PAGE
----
There are few comedians who have ever been in Louis C.K.'s place. The guy can basically do no wrong. His FX show, Louie, has been going strong for three years now despite its cult appeal and often irrational plot lines. He just took home an Emmy for Outstanding Writing for a Comedy Series, and his 2012 tour has been selling out venues across the country. C.K. has been put on something of a pedestal without having to compromise any of his values; he barely has to wear clean clothing and the world will still love him.
Houston welcomed the comedian this Friday night and packed Jones Hall not once, but twice -- a late show was added to accommodate the overwhelming response. Jones Hall at a Louis C.K. show on a Friday night was a mixture of hipsters and frat boys, chugging their overpriced Shiners before the start of the show. It was nice to see these two groups intermingling over a shared love, kind of like West Side Story.
As a surprise, comedian Todd Barry warmed the crowd up with his depressing observations on life. Barry is a skilled comic and gave the audience some great lines about our inevitable societal demise. But Barry was just an appetizer for the main course, and the minute after C.K. took to the stage, most of Barry's jokes were forgotten.
Suffice it to say, Louis C.K. killed.
Donning his regular uniform -- black tee shirt and jeans -- C.K.'s performance was spot on as he drove his set in and out of harsh realities, bizarre situations and some of the most political un-correctness that has probably ever been stated on the stage of Jones Hall. Even if you are very familiar with C.K.'s stand-up specials, his material was fresh and new. There were moments where I was waiting for certain bits, based on the direction he had taken, and I was surprised numerous times that he had a completely new spin on an old topic. He had an entirely new routine about cell phones, a topic he tackled in his Live at the Beacon Theater special.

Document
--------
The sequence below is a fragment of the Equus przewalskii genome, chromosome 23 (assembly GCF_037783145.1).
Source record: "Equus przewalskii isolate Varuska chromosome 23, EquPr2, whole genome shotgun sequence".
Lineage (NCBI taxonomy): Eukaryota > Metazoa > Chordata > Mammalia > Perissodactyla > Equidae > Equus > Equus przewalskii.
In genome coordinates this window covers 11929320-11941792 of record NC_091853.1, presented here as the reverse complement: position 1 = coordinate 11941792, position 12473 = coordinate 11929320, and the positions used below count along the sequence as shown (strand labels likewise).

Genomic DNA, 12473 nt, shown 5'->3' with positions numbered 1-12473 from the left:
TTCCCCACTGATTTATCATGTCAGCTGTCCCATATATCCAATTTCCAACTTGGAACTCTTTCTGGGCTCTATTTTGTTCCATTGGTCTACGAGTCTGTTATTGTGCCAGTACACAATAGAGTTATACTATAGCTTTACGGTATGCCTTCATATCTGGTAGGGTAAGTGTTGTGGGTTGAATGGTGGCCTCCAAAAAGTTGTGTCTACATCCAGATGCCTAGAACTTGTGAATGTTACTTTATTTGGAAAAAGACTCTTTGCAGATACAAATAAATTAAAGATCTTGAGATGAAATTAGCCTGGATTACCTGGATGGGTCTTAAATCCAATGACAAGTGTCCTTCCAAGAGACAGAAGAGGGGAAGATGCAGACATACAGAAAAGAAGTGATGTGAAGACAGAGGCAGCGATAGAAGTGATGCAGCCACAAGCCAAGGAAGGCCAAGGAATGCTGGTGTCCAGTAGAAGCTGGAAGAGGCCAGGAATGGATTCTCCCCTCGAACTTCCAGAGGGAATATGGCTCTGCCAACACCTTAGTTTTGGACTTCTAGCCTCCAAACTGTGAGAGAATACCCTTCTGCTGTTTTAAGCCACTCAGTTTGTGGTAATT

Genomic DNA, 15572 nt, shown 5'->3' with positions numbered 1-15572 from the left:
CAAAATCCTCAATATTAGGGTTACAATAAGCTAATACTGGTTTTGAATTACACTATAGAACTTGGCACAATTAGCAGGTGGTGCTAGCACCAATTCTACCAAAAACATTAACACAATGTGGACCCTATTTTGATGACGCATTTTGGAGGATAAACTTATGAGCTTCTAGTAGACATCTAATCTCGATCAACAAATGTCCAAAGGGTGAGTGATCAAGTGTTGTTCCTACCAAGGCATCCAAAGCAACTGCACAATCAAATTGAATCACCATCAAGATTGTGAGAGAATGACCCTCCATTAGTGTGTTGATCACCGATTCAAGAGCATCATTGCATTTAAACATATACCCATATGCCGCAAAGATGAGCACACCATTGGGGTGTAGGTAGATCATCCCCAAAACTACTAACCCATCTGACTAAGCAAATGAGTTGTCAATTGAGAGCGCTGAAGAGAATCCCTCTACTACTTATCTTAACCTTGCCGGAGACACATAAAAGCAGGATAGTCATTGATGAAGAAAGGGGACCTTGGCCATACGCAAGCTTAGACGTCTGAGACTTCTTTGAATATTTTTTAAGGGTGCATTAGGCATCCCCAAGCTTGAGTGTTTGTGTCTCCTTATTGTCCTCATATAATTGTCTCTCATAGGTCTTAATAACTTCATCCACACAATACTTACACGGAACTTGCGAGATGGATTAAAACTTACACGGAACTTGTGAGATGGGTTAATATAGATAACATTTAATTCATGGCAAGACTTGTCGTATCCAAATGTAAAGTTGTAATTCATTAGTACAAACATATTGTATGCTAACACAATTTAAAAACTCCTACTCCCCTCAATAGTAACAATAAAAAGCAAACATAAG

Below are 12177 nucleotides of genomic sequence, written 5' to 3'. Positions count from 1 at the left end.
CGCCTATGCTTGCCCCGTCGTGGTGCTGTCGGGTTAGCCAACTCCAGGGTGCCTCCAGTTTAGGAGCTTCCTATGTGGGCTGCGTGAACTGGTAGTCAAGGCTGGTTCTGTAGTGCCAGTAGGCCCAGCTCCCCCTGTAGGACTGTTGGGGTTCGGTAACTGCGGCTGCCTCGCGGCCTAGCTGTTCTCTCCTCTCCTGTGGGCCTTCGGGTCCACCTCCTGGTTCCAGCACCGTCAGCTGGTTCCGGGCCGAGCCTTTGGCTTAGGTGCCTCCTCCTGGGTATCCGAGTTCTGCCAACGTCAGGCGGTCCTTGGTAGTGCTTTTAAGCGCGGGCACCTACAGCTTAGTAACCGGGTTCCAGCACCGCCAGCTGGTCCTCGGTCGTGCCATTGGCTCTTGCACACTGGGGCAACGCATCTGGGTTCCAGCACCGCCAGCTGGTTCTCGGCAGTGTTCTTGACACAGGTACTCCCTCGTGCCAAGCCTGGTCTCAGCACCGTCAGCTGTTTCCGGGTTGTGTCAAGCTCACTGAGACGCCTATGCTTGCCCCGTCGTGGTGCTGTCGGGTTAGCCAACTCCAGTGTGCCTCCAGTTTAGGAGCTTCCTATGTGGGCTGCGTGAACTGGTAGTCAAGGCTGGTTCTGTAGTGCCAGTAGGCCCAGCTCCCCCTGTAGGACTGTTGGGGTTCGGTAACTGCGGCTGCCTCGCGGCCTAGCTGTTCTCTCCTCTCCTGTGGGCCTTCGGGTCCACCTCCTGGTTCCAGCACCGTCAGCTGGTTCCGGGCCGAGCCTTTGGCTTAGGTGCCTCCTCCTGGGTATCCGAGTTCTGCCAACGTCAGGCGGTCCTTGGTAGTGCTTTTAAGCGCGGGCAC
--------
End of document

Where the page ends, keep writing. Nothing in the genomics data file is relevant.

We Believe Local Journalism is Critical to the Life of a City
Engaging with our readers is essential to the mission of the Houston Press. Make a financial contribution or sign up for a newsletter, and help us keep telling Houston’s stories with no paywalls.
Support Our Journalism
Maybe that fresh outlook is part of his brilliance? C.K. is known to talk about his family, his kids and his divorce ad nauseam; C.K.'s family business is known far and wide. However, despite this played-out subject matter, he always finds new humor to it.
He is also always quick to call himself out on his BS. He told a hilarious story about a confrontation with a rich neighbor who was griping about C.K. lounging around in his new, fancy apartment courtyard in his dirty PJs. Just as the story got good, C.K. admitted that the confrontation was completely fabricated and what he wished would have happened.
If there were any lulls in his set, he quickly thwarted them by completely changing the subject. Going from topics such as his sex life to that of an embarrassed shark is an example of the way this guy's brain works.
After roughly an hour set, C.K. came back to a standing ovation and did his encore, stating that he never really left, just walked toward the other side of the stage for a moment. He ended the show with a series of comparisons of how we should feel about a touchy subject and then what we might actually think -- a line of thinking that C.K. has turned into comedy gold. He says all of the things you apologize for thinking, and he says them in the most amazing way.